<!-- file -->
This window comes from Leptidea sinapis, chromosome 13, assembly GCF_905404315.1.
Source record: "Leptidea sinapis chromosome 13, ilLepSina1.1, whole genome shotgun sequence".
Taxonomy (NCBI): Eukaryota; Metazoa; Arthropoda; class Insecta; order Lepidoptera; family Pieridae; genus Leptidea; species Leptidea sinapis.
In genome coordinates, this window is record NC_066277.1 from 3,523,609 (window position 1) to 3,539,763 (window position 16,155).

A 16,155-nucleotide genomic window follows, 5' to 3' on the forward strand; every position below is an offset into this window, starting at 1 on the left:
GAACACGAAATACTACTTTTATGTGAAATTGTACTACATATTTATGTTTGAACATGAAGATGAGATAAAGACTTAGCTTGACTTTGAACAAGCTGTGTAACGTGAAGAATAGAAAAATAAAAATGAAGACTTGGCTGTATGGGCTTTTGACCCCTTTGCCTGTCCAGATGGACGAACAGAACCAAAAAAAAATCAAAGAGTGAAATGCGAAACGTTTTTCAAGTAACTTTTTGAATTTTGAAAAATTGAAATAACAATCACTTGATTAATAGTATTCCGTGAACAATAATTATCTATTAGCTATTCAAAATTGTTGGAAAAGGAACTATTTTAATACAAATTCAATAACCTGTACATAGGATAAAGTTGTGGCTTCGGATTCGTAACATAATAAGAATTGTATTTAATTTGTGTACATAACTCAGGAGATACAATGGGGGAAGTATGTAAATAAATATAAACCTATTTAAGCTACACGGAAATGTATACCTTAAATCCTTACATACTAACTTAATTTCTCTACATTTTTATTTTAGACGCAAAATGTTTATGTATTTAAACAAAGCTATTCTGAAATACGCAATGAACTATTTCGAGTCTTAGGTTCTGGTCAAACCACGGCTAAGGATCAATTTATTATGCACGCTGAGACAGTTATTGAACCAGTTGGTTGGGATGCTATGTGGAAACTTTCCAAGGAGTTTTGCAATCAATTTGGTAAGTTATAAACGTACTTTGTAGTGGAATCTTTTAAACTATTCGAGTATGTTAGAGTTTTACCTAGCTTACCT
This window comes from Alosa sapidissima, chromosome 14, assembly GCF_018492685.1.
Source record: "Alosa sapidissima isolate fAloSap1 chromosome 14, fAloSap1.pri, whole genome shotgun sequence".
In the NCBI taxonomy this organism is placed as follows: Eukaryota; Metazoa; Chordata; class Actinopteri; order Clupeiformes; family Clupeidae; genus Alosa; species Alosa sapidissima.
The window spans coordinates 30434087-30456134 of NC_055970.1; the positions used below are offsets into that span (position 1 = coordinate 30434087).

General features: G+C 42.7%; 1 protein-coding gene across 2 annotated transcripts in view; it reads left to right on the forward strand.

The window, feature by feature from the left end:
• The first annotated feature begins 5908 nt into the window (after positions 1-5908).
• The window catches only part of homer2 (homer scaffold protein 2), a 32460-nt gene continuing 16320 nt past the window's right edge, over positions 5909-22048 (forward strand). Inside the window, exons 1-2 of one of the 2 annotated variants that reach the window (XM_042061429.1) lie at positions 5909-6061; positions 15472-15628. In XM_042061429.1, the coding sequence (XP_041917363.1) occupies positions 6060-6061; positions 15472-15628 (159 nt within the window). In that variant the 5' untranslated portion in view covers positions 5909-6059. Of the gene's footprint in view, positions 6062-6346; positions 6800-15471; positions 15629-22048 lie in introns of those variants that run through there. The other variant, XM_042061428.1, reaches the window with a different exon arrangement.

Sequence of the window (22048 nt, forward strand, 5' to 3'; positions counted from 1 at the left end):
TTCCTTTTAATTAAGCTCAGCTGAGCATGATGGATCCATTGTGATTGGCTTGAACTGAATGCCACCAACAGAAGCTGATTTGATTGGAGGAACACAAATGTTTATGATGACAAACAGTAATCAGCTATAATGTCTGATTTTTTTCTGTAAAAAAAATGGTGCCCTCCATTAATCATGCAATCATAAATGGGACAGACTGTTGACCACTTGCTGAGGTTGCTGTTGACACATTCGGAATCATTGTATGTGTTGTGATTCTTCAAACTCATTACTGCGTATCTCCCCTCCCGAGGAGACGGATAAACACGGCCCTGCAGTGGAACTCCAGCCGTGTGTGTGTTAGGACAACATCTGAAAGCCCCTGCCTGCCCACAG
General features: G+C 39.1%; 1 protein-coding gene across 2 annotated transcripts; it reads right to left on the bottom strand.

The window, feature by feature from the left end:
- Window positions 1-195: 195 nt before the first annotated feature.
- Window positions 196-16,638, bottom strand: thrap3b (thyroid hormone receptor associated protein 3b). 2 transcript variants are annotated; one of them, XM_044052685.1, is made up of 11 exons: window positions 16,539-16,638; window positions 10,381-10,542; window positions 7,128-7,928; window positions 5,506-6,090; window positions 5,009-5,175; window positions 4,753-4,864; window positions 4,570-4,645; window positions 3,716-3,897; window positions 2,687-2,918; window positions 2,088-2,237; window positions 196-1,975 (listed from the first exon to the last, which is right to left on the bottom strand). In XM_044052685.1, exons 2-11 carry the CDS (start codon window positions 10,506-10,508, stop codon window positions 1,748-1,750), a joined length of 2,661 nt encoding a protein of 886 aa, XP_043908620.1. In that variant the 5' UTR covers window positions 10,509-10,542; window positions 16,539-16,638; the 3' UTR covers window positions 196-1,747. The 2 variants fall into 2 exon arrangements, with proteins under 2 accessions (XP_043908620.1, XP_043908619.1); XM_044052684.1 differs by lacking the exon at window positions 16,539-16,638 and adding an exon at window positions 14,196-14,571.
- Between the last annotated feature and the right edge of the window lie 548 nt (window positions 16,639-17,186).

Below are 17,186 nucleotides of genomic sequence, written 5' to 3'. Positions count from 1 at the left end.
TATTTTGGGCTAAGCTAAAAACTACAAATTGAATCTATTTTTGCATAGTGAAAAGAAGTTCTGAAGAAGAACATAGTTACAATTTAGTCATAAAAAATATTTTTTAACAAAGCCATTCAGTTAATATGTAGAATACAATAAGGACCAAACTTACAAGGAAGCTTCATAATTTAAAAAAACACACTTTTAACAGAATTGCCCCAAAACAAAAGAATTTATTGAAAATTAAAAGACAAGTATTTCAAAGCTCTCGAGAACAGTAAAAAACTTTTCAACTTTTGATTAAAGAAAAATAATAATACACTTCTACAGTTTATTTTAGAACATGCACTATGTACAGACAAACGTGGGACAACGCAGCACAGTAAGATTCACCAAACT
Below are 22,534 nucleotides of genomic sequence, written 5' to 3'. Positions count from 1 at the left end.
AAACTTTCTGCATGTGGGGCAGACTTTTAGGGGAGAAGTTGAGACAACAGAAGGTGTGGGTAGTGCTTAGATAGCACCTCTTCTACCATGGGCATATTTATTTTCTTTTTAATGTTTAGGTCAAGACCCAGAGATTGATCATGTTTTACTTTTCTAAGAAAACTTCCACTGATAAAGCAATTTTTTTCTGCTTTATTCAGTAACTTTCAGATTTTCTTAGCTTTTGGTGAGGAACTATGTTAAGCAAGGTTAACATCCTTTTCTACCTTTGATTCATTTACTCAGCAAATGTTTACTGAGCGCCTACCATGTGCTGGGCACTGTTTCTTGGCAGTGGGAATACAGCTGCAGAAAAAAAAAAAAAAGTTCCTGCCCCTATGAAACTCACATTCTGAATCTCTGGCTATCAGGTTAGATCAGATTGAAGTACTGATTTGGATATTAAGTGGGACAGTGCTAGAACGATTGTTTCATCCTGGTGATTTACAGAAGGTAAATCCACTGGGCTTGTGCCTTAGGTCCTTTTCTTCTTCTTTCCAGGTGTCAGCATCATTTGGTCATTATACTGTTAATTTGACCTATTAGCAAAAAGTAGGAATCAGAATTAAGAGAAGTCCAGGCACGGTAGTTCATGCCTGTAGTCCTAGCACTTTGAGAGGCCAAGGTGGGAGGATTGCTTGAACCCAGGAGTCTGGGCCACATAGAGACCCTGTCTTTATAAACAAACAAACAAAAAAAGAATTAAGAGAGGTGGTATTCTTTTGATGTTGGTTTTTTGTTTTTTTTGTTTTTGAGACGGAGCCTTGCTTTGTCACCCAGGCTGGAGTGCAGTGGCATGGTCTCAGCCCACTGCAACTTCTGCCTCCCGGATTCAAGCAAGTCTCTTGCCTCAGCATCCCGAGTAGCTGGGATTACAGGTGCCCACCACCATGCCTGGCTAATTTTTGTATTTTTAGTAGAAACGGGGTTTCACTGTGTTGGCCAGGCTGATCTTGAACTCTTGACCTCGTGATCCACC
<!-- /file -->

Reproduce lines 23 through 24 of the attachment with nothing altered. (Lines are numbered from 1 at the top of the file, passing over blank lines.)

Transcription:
TATTTTGGGCTAAGCTAAAAACTACAAATTGAATCTATTTTTGCATAGTGAAAAGAAGTTCTGAAGAAGAACATAGTTACAATTTAGTCATAAAAAATATTTTTTAACAAAGCCATTCAGTTAATATGTAGAATACAATAAGGACCAAACTTACAAGGAAGCTTCATAATTTAAAAAAACACACTTTTAACAGAATTGCCCCAAAACAAAAGAATTTATTGAAAATTAAAAGACAAGTATTTCAAAGCTCTCGAGAACAGTAAAAAACTTTTCAACTTTTGATTAAAGAAAAATAATAATACACTTCTACAGTTTATTTTAGAACATGCACTATGTACAGACAAACGTGGGACAACGCAGCACAGTAAGATTCACCAAACT
Below are 22,534 nucleotides of genomic sequence, written 5' to 3'. Positions count from 1 at the left end.